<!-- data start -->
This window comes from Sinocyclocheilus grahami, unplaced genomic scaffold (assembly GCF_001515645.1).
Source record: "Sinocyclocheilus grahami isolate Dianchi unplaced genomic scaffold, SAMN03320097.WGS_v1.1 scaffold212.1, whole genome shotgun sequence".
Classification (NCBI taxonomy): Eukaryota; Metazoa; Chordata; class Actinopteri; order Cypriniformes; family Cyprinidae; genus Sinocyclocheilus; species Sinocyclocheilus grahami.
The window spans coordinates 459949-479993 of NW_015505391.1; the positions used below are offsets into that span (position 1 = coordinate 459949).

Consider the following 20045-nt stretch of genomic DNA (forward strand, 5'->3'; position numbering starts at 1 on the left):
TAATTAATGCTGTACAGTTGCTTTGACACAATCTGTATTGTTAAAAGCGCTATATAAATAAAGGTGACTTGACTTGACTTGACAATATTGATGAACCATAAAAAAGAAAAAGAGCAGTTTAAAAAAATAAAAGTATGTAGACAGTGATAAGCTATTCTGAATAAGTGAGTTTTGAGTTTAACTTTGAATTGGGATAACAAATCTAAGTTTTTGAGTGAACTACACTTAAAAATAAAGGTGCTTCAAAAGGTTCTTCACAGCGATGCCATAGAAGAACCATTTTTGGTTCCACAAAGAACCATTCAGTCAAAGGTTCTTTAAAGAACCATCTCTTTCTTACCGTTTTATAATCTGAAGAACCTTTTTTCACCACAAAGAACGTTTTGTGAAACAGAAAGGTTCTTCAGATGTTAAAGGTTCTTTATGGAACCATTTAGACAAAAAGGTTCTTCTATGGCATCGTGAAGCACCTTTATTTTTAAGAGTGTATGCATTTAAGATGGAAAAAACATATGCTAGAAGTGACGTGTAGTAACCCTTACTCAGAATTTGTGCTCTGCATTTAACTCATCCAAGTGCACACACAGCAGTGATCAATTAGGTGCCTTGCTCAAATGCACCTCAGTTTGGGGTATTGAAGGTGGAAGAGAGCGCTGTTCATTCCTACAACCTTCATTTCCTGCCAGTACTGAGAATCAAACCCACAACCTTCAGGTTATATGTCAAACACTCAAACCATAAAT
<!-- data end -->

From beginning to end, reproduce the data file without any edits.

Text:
This window comes from Sinocyclocheilus grahami, unplaced genomic scaffold (assembly GCF_001515645.1).
Source record: "Sinocyclocheilus grahami isolate Dianchi unplaced genomic scaffold, SAMN03320097.WGS_v1.1 scaffold212.1, whole genome shotgun sequence".
Classification (NCBI taxonomy): Eukaryota; Metazoa; Chordata; class Actinopteri; order Cypriniformes; family Cyprinidae; genus Sinocyclocheilus; species Sinocyclocheilus grahami.
The window spans coordinates 459949-479993 of NW_015505391.1; the positions used below are offsets into that span (position 1 = coordinate 459949).

Consider the following 20045-nt stretch of genomic DNA (forward strand, 5'->3'; position numbering starts at 1 on the left):
TAATTAATGCTGTACAGTTGCTTTGACACAATCTGTATTGTTAAAAGCGCTATATAAATAAAGGTGACTTGACTTGACTTGACAATATTGATGAACCATAAAAAAGAAAAAGAGCAGTTTAAAAAAATAAAAGTATGTAGACAGTGATAAGCTATTCTGAATAAGTGAGTTTTGAGTTTAACTTTGAATTGGGATAACAAATCTAAGTTTTTGAGTGAACTACACTTAAAAATAAAGGTGCTTCAAAAGGTTCTTCACAGCGATGCCATAGAAGAACCATTTTTGGTTCCACAAAGAACCATTCAGTCAAAGGTTCTTTAAAGAACCATCTCTTTCTTACCGTTTTATAATCTGAAGAACCTTTTTTCACCACAAAGAACGTTTTGTGAAACAGAAAGGTTCTTCAGATGTTAAAGGTTCTTTATGGAACCATTTAGACAAAAAGGTTCTTCTATGGCATCGTGAAGCACCTTTATTTTTAAGAGTGTATGCATTTAAGATGGAAAAAACATATGCTAGAAGTGACGTGTAGTAACCCTTACTCAGAATTTGTGCTCTGCATTTAACTCATCCAAGTGCACACACAGCAGTGATCAATTAGGTGCCTTGCTCAAATGCACCTCAGTTTGGGGTATTGAAGGTGGAAGAGAGCGCTGTTCATTCCTACAACCTTCATTTCCTGCCAGTACTGAGAATCAAACCCACAACCTTCAGGTTATATGTCAAACACTCAAACCATAAAT